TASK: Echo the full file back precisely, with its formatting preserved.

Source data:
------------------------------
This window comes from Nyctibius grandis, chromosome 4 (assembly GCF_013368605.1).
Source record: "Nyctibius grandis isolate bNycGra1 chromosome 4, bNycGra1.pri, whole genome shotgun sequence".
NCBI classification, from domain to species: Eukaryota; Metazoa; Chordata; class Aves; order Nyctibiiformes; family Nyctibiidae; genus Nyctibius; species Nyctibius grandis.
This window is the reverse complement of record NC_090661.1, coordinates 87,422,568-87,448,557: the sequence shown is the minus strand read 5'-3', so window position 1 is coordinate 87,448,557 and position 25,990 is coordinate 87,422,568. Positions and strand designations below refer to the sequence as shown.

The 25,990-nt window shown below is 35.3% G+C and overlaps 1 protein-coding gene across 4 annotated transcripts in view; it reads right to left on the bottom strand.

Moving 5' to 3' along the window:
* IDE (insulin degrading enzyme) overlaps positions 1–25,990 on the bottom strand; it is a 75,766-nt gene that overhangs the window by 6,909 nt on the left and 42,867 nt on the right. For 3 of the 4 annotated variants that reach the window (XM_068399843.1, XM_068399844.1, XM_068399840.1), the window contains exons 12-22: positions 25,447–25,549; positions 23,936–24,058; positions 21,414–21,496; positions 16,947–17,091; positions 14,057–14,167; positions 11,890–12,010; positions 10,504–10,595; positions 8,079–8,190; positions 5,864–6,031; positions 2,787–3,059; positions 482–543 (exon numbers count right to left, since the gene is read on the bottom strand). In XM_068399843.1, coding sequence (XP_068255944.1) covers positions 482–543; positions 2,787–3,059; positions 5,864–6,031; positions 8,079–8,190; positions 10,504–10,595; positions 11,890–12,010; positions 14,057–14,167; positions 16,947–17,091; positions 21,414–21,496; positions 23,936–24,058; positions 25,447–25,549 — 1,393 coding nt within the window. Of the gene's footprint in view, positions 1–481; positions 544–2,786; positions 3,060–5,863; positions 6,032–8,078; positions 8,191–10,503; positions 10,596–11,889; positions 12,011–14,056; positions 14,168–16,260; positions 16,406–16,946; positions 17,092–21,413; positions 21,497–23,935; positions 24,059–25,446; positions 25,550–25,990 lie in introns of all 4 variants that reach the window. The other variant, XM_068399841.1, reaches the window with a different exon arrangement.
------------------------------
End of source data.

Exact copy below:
This window comes from Nyctibius grandis, chromosome 4 (assembly GCF_013368605.1).
Source record: "Nyctibius grandis isolate bNycGra1 chromosome 4, bNycGra1.pri, whole genome shotgun sequence".
NCBI classification, from domain to species: Eukaryota; Metazoa; Chordata; class Aves; order Nyctibiiformes; family Nyctibiidae; genus Nyctibius; species Nyctibius grandis.
This window is the reverse complement of record NC_090661.1, coordinates 87,422,568-87,448,557: the sequence shown is the minus strand read 5'-3', so window position 1 is coordinate 87,448,557 and position 25,990 is coordinate 87,422,568. Positions and strand designations below refer to the sequence as shown.

The 25,990-nt window shown below is 35.3% G+C and overlaps 1 protein-coding gene across 4 annotated transcripts in view; it reads right to left on the bottom strand.

Moving 5' to 3' along the window:
* IDE (insulin degrading enzyme) overlaps positions 1–25,990 on the bottom strand; it is a 75,766-nt gene that overhangs the window by 6,909 nt on the left and 42,867 nt on the right. For 3 of the 4 annotated variants that reach the window (XM_068399843.1, XM_068399844.1, XM_068399840.1), the window contains exons 12-22: positions 25,447–25,549; positions 23,936–24,058; positions 21,414–21,496; positions 16,947–17,091; positions 14,057–14,167; positions 11,890–12,010; positions 10,504–10,595; positions 8,079–8,190; positions 5,864–6,031; positions 2,787–3,059; positions 482–543 (exon numbers count right to left, since the gene is read on the bottom strand). In XM_068399843.1, coding sequence (XP_068255944.1) covers positions 482–543; positions 2,787–3,059; positions 5,864–6,031; positions 8,079–8,190; positions 10,504–10,595; positions 11,890–12,010; positions 14,057–14,167; positions 16,947–17,091; positions 21,414–21,496; positions 23,936–24,058; positions 25,447–25,549 — 1,393 coding nt within the window. Of the gene's footprint in view, positions 1–481; positions 544–2,786; positions 3,060–5,863; positions 6,032–8,078; positions 8,191–10,503; positions 10,596–11,889; positions 12,011–14,056; positions 14,168–16,260; positions 16,406–16,946; positions 17,092–21,413; positions 21,497–23,935; positions 24,059–25,446; positions 25,550–25,990 lie in introns of all 4 variants that reach the window. The other variant, XM_068399841.1, reaches the window with a different exon arrangement.